So yes, I hang my clothes out.  God gave us sunshine! It not only is free and reduces our energy costs, but it’s a natural bleaching agent for difficult stains.  This is a part of being a good steward.  Using what you already have available to you.

And… We set a budget for our food purchases.  Which was kind of a scary thing.  Pastured chicken (this is the *best* and *healthiest* chicken you can get. Period.) costs between $17-$20 for one whole chicken.  To start purchasing raw milk, which is on our radar for this year, is in the ballpark of $5/gallon.  We did some research, and our budget is below the national average costs for a household our size.   And can I tell you, we are in month five of this … AND IT WORKS.

We have not only learned that we should practice good stewardship with our money, that we should be good stewards of our body, but to be good stewards of the food we are purchasing.

We have learned to STRETCH our dollar.

Which leads me to debunking the idea that healthy, wholesome, real (non-processed) food is too expensive!  Here are some ideas on how we do it:

  1. Do not waste.  I repeat, DO NOT WASTE.  If it’s something you enjoy leftovers of, make the whole recipe or double it.  If you’re not sure, make just enough for what you need to feed your family that time.  Sometimes, this might mean halving (or quartering) a recipe the first time.
  2. We make homemade yogurt.  You can use this method from The Prairie Homestead, except I just do mine for 8 hours in the dehydrator at 115*.  It does the same thing.  If you are regular yogurt eaters, this method SIGNIFICANTLY cuts costs.
  3. Make your own breakfast sausage, recipe from Prairie Homestead.  I can find pastured pork for $8/lb.  My grass-feed beef (bought in bulk) is somewhere in the ballpark $4/lb. So that is two pounds of breakfast sausage for $12 THAT IS GOOD FOR YOU.  I challenge you to find a cheaper option that is this healthy!
  4. Buy the whole chicken.  Way cheaper than to purchase by the cut.  I take my chicken home, cut it up, and put each cut in its own baggie.  There are somethings that a chicken breast is the only thing that will work in a recipe, and this will help you find what you really need and easy to thaw.
  5. What do with that leftover chicken carcass?  STOCK.  And the cool thing about this, is stock made like this is GOOD for you.  Now that I make my own stock with this method from The Elliott Homestead it feels silly to even consider spending money on it.
  6. In that same vein, save uncooked beef bones for beef stock.  Better yet, buy some from a farmer of grass-fed beef.  It’s often very cheap.  You can do the exact same process as the chicken broth detailed above.  Remember, you can often use the bones twice!
  7. If you’re a gardener, and planning on eating your own produce, throw your scraps (and egg shells, and leaves, and lots more!) into a compost pile.  BOOM! Homemade compost.  You’ve turned your trash into something you’d ordinarily have to pay for from a home and garden store.
  8. Price it out.  Watch what your costs are per pound/ounce/etc.  I have done this with maple syrup and found it cheapest to buy it directly from the maker.
  9. Sometimes, it’s cheaper to buy in bulk.  Often, it’s cheaper to buy from someone local.  See previous point.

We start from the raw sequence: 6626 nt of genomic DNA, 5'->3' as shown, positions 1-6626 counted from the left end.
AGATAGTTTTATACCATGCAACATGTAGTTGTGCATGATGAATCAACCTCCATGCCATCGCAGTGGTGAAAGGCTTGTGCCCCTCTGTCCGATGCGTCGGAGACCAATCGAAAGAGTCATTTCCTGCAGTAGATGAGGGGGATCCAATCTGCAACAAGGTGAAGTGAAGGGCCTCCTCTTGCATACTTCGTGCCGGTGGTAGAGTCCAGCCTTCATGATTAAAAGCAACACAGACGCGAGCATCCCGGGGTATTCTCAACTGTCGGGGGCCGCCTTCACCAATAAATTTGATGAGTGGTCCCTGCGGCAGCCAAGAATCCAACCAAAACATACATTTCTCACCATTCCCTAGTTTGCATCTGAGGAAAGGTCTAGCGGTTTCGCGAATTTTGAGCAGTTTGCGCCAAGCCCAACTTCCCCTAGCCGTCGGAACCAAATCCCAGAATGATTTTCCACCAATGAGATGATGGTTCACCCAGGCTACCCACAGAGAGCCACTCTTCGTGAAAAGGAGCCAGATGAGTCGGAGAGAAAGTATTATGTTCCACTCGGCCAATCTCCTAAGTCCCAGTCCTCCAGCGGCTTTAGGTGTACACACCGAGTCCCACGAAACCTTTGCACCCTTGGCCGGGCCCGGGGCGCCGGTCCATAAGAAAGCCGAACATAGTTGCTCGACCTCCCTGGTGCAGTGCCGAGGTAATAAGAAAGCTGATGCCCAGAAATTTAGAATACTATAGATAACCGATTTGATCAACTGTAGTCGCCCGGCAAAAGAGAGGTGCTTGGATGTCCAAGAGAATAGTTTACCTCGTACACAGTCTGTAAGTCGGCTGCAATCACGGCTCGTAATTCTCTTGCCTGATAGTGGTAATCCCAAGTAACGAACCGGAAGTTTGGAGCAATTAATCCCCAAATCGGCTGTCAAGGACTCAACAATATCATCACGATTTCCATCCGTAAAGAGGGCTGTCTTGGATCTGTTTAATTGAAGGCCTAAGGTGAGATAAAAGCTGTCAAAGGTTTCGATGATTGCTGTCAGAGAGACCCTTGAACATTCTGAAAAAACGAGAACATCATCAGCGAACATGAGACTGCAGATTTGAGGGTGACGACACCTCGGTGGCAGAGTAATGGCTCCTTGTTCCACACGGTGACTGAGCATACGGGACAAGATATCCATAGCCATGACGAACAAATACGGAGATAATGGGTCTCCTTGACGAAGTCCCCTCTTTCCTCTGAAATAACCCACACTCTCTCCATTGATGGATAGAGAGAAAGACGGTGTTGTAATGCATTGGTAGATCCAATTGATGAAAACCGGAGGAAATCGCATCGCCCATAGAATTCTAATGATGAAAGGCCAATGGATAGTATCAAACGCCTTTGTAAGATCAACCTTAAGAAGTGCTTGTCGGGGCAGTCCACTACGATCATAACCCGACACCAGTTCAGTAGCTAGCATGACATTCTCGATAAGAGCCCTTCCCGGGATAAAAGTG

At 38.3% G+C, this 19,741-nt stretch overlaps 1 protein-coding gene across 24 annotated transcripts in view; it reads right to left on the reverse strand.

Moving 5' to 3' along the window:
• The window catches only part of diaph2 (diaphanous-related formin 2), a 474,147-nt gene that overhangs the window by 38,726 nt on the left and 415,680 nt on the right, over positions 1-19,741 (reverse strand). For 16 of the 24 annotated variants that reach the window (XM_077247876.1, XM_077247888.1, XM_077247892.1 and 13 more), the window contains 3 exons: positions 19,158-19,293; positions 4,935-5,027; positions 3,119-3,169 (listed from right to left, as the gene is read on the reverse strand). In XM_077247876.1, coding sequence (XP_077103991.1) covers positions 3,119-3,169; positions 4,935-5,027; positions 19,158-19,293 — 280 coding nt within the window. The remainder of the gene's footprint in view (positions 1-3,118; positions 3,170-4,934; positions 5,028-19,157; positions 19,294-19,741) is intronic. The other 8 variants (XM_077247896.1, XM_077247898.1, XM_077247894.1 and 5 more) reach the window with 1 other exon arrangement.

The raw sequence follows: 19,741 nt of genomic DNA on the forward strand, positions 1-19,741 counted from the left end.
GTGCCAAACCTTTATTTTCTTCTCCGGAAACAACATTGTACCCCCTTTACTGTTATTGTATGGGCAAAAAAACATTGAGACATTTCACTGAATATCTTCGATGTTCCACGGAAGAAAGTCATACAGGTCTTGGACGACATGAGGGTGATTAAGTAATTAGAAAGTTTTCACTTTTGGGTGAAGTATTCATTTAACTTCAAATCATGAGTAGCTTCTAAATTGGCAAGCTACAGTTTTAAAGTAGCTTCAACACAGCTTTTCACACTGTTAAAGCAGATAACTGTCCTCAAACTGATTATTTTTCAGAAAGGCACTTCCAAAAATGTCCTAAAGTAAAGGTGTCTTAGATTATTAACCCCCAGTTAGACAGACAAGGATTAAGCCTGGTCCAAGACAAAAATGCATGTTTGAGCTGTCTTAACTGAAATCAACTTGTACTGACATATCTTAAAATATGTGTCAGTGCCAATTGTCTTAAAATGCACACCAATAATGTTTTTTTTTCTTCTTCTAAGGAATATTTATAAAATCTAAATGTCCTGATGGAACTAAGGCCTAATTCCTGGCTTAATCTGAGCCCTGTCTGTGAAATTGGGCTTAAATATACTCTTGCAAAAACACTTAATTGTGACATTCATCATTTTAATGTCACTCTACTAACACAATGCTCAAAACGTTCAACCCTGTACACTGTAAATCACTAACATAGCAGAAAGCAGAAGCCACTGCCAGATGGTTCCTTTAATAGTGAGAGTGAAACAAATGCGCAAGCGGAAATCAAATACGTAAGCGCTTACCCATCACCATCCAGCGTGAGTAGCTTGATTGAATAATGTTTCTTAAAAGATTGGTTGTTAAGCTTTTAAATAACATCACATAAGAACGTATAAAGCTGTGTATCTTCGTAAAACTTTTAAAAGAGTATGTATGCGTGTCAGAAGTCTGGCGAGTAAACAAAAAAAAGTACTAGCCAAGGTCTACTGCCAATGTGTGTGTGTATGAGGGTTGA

10. Go to the farmer’s markets.  Economic benefits for the farmer aside, you can often find produce cheaper here.  You can also read this great post from the Nourished Kitchen on stretching your money at a farmer’s market.
  11. Look into a buying club.  This is a system that takes out alot of the middlemen and more of the income goes directly to the farmer, but it also means the prices are often lower. In New York State, there is an awesome buying club called Wholeshare.  You can learn more about it here.  I L-O-V-E it.  Feel free to contact me on how it works.  I don’t mind walking you through it!

Don’t feel like you have to try all of this all at once to manage your food money better.  We did this over time, and it can feel overwhelming if you try to do all of this in a week.

Bigger than that, I hope you feel encouraged.  This is not an impossible journey!  Taking care of your body is worthwhile, and respectful of the Maker who gave it to you!

You can listen to some great encouragement here – money, stewardship, your body, your eating habits – all of these may require some change.  Some friction from the old into the new.  But take heart! There is hope!

I participated in Simple Saturdays Blog Hop.


Preparing for Busyness

As the holidays approach, so does all the demands of time.  The easiest thing to let go is healthy eating, but it could quickly turn into bad habits.  Tonight is one of those nights that I was just not sure how to get everything in.  I thought about this yesterday which saved my night.  Last night I made a huge batch of paleo spaghetti.  That ask only solved one problem, though. I still had to find time to actually have the children consume the food.  They have an audition at 5:30pm which could last for the rest of the night.  Sound familiar?  My solution – which might not be the best one for every day – was to feed them when they got home from their homeschool co-op.  So at 3:30pm we sat down to eat our dinner.  Crazy, I know!  But what child isn’t somewhat hungry at that hour anyway?  It isn’t a lifetime solution, but it works for tonight.  They probably will be hungry when we get home, and I have a fruit bowl waiting for them to snack on before bed time.  I feel like healthy eating at a bad time is better than unhealthy eating at a good time.  The good news is that there is leftovers for tomorrow’s lunch, and tomorrow’s schedule is looking just as interesting as today’s!